Citizen journalists are if anything worse however unlike regular journalists they've not given the benefit of the doubt on issues. When they report something we need verification. That is the value of citizen journalists. They're good because we don't trust them. If we could all be as dubious of regular journalists then they'd have some value. But we do trust them... and that leaves us open to deceit.

Nonsense. (5, Insightful)

fuzzyfuzzyfungus (1223518) | more than 5 years ago | (#25268219)

Seriously, investors knock 10% off the value of Apple's stock because somebody anonymously posted a rumor on the internet and this is "citizen journalism"'s fault? Bullshit. Is everybody who falls for a 419 scam also a black eye for citizen journalism? By these standards, every time a political campaign inserts a letter to the editor under a false name, the very foundations of the mainstream media are called into question. This is idiocy.

Ok people, I know that those of you who get to write for the real media want this to be important, it isn't, suck it up. Anyway, repeat after me: "Anybody can say anything on the internet, this doesn't make it true."

Re:Nonsense. (4, Insightful)

Timothy Brownawell (627747) | more than 5 years ago | (#25268263)

Seriously, investors knock 10% off the value of Apple's stock because somebody anonymously posted a rumor on the internet and this is "citizen journalism"'s fault? Bullshit.

Right, they're gamblers instead of investors. The reliance on brand-new unverified stories is so they can guess what everyone else will do, and do it first.

Re:Nonsense. (2, Interesting)

cryptoluddite (658517) | more than 5 years ago | (#25268441)

Right, they're gamblers instead of investors.

Which is why a tax on trades is in order. Make the cost to play to gamble on stock high enough that people don't do it, but the cost to invest longer term still pays. People don't professionally gamble because most of the games are rigged in favor of the house -- over the long term you can't win against the house by gambling. Stock gambling should be the same way.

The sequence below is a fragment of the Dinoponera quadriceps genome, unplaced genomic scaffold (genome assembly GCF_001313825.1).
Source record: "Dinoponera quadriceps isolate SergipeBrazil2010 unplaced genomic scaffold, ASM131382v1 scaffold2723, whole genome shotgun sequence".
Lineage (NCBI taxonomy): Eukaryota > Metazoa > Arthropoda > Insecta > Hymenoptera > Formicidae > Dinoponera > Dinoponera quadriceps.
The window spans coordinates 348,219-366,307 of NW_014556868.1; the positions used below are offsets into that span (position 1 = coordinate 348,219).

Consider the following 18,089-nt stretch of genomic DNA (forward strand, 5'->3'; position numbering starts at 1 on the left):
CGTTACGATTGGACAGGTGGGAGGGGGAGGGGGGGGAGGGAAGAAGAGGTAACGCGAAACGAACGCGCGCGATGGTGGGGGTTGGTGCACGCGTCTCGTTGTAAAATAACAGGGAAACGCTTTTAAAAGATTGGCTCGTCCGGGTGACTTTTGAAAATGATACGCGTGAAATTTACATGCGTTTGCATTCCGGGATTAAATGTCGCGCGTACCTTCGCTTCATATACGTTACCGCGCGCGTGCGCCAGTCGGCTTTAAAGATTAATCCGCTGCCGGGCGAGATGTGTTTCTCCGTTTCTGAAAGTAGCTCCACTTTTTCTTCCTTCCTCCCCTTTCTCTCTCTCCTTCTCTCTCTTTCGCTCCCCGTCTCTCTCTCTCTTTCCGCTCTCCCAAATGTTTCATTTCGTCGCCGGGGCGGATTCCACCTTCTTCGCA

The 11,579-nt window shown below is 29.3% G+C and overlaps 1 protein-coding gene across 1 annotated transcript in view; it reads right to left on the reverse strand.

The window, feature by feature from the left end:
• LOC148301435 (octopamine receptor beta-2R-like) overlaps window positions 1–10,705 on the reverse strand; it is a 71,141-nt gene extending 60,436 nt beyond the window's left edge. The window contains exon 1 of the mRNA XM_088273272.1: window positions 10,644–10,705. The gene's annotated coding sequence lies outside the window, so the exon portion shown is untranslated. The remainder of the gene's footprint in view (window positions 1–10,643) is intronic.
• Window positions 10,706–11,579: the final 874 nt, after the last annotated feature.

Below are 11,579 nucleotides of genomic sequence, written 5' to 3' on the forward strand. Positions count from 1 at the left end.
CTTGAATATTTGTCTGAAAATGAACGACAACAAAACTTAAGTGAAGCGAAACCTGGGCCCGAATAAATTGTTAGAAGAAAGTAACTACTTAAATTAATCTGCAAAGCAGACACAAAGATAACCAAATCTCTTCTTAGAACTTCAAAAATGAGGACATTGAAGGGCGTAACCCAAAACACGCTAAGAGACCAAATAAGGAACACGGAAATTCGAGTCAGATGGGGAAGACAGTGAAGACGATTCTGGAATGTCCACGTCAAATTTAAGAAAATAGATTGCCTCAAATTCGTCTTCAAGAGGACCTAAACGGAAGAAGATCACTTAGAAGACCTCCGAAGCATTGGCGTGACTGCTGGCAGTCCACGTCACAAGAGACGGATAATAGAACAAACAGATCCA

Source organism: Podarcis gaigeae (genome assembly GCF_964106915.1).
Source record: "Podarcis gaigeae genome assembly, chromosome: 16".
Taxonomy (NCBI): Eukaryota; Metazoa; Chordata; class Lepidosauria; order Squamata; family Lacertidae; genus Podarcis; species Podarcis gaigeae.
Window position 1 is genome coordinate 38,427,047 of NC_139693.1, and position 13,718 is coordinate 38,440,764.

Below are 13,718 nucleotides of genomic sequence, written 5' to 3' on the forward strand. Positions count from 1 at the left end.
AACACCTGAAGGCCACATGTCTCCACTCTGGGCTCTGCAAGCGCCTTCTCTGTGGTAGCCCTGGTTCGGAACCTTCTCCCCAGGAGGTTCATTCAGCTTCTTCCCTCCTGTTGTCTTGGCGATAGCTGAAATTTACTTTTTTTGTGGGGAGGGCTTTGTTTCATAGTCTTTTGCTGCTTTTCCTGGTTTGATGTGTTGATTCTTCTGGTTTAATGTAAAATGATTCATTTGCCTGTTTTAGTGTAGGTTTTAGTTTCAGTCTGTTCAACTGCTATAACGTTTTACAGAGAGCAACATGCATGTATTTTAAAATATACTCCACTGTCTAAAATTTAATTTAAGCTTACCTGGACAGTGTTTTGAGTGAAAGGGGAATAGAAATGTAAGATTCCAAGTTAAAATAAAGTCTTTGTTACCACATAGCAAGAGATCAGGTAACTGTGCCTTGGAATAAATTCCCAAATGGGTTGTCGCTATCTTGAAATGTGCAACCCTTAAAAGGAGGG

I believe the democrats suggested this for part of the bailout bill. I think it was shot down though as part of a 'compromise'.

Re:Nonsense. (1)

ceoyoyo (59147) | more than 5 years ago | (#25268543)

I really hope citizen journalism hasn't become the very foundations of mainstream media. Nor letters to the editor, for that matter.

A high profile citizen journalism story that is a lie gives citizen journalism a black eye. Of course, citizen journalism was already a rotting corpse floating in sewage, so the black eye really is just par for the course.

Trust but verify (5, Insightful)

AEton (654737) | more than 5 years ago | (#25268245)

Guys, this is not new.

Some people on /b/ spent an hour early Friday morning discussing how they could make up a rumor that people were likely to believe, just for the lulz. Eventually, and basically by accident, someone decided that a Steve Jobs rumor would work just fine. He posted a fake but almost plausible story on iReport and digg ("I just saw paramedics take Steve Jobs away, he had a heart attack!") and got hundreds or thousands of /b/ users to Digg it.

I saw this conversation happening live. It's pretty cool that tens of thousands of random anonymous people can change world markets, huh?

The story was obviously fake, and any careful reader of Digg would've immediately noticed the 4chan references in the comments. Naturally there were no careful readers; blogs which have never been very good about checking their sources reported the joke as a real rumor, and small parts of the "real media" started to pick up the story.